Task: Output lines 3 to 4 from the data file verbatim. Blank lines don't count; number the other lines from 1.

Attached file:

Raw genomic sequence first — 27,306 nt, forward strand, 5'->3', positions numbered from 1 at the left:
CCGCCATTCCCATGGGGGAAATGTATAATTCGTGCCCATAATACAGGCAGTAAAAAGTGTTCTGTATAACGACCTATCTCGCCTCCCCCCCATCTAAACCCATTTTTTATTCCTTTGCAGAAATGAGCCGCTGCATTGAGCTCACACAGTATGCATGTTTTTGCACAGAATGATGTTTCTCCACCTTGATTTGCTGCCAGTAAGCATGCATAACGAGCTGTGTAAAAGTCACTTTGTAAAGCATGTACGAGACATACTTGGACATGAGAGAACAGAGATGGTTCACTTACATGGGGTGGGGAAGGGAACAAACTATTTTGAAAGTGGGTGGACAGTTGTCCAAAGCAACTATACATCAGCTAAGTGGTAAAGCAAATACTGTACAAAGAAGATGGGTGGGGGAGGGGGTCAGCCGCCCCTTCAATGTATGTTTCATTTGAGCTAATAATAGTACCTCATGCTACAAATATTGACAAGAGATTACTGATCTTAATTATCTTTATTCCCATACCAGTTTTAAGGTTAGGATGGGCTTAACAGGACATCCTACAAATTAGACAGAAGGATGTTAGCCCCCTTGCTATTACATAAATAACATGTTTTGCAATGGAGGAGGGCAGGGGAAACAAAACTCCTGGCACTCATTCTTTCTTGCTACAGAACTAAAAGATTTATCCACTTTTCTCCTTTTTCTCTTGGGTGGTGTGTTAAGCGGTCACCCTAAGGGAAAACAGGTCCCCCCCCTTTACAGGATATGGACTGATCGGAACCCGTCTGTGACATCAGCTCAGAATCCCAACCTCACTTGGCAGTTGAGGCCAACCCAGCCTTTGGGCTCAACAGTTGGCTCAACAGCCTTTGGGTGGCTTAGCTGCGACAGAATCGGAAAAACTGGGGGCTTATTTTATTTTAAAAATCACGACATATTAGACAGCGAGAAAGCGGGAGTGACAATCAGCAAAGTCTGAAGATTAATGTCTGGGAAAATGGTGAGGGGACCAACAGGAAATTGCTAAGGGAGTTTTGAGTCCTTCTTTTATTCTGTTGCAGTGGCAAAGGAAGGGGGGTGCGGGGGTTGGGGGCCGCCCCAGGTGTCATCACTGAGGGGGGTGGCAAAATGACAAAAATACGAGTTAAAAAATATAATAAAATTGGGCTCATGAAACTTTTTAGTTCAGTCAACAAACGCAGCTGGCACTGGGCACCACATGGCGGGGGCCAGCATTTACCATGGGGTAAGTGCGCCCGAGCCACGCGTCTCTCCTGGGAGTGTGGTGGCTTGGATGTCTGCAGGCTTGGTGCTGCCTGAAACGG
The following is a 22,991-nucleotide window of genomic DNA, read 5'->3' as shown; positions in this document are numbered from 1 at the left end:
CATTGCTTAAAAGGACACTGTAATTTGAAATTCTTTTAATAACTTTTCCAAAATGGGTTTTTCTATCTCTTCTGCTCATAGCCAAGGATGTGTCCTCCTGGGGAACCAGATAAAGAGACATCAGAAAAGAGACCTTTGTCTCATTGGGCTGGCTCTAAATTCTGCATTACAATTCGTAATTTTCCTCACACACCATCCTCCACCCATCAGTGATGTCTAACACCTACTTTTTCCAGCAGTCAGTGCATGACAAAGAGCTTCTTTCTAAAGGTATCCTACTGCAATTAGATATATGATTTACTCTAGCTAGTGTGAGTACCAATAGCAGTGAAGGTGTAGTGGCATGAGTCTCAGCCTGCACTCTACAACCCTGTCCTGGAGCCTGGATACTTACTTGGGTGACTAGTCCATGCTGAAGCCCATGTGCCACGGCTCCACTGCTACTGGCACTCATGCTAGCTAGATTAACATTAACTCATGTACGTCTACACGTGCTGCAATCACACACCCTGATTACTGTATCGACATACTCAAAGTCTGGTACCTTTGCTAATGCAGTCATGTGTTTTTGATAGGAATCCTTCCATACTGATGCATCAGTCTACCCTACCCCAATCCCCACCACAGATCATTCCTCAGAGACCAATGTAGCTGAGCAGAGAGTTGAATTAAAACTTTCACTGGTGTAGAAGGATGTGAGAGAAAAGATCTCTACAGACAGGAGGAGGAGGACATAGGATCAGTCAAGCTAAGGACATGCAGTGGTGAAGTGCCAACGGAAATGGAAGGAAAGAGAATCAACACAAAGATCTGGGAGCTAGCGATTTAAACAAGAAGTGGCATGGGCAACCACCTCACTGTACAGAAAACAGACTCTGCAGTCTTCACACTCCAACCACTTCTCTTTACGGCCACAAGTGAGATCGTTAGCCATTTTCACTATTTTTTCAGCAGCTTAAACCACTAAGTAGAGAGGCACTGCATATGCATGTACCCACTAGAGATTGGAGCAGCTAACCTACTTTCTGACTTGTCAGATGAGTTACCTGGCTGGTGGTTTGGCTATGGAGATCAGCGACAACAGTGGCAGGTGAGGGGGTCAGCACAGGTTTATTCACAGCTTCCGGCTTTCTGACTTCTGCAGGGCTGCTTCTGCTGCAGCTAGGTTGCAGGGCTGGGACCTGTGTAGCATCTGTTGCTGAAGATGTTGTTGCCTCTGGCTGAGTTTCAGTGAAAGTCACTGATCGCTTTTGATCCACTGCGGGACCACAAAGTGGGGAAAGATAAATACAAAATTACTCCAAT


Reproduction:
The following is a 22,991-nucleotide window of genomic DNA, read 5'->3' as shown; positions in this document are numbered from 1 at the left end:
CATTGCTTAAAAGGACACTGTAATTTGAAATTCTTTTAATAACTTTTCCAAAATGGGTTTTTCTATCTCTTCTGCTCATAGCCAAGGATGTGTCCTCCTGGGGAACCAGATAAAGAGACATCAGAAAAGAGACCTTTGTCTCATTGGGCTGGCTCTAAATTCTGCATTACAATTCGTAATTTTCCTCACACACCATCCTCCACCCATCAGTGATGTCTAACACCTACTTTTTCCAGCAGTCAGTGCATGACAAAGAGCTTCTTTCTAAAGGTATCCTACTGCAATTAGATATATGATTTACTCTAGCTAGTGTGAGTACCAATAGCAGTGAAGGTGTAGTGGCATGAGTCTCAGCCTGCACTCTACAACCCTGTCCTGGAGCCTGGATACTTACTTGGGTGACTAGTCCATGCTGAAGCCCATGTGCCACGGCTCCACTGCTACTGGCACTCATGCTAGCTAGATTAACATTAACTCATGTACGTCTACACGTGCTGCAATCACACACCCTGATTACTGTATCGACATACTCAAAGTCTGGTACCTTTGCTAATGCAGTCATGTGTTTTTGATAGGAATCCTTCCATACTGATGCATCAGTCTACCCTACCCCAATCCCCACCACAGATCATTCCTCAGAGACCAATGTAGCTGAGCAGAGAGTTGAATTAAAACTTTCACTGGTGTAGAAGGATGTGAGAGAAAAGATCTCTACAGACAGGAGGAGGAGGACATAGGATCAGTCAAGCTAAGGACATGCAGTGGTGAAGTGCCAACGGAAATGGAAGGAAAGAGAATCAACACAAAGATCTGGGAGCTAGCGATTTAAACAAGAAGTGGCATGGGCAACCACCTCACTGTACAGAAAACAGACTCTGCAGTCTTCACACTCCAACCACTTCTCTTTACGGCCACAAGTGAGATCGTTAGCCATTTTCACTATTTTTTCAGCAGCTTAAACCACTAAGTAGAGAGGCACTGCATATGCATGTACCCACTAGAGATTGGAGCAGCTAACCTACTTTCTGACTTGTCAGATGAGTTACCTGGCTGGTGGTTTGGCTATGGAGATCAGCGACAACAGTGGCAGGTGAGGGGGTCAGCACAGGTTTATTCACAGCTTCCGGCTTTCTGACTTCTGCAGGGCTGCTTCTGCTGCAGCTAGGTTGCAGGGCTGGGACCTGTGTAGCATCTGTTGCTGAAGATGTTGTTGCCTCTGGCTGAGTTTCAGTGAAAGTCACTGATCGCTTTTGATCCACTGCGGGACCACAAAGTGGGGAAAGATAAATACAAAATTACTCCAAT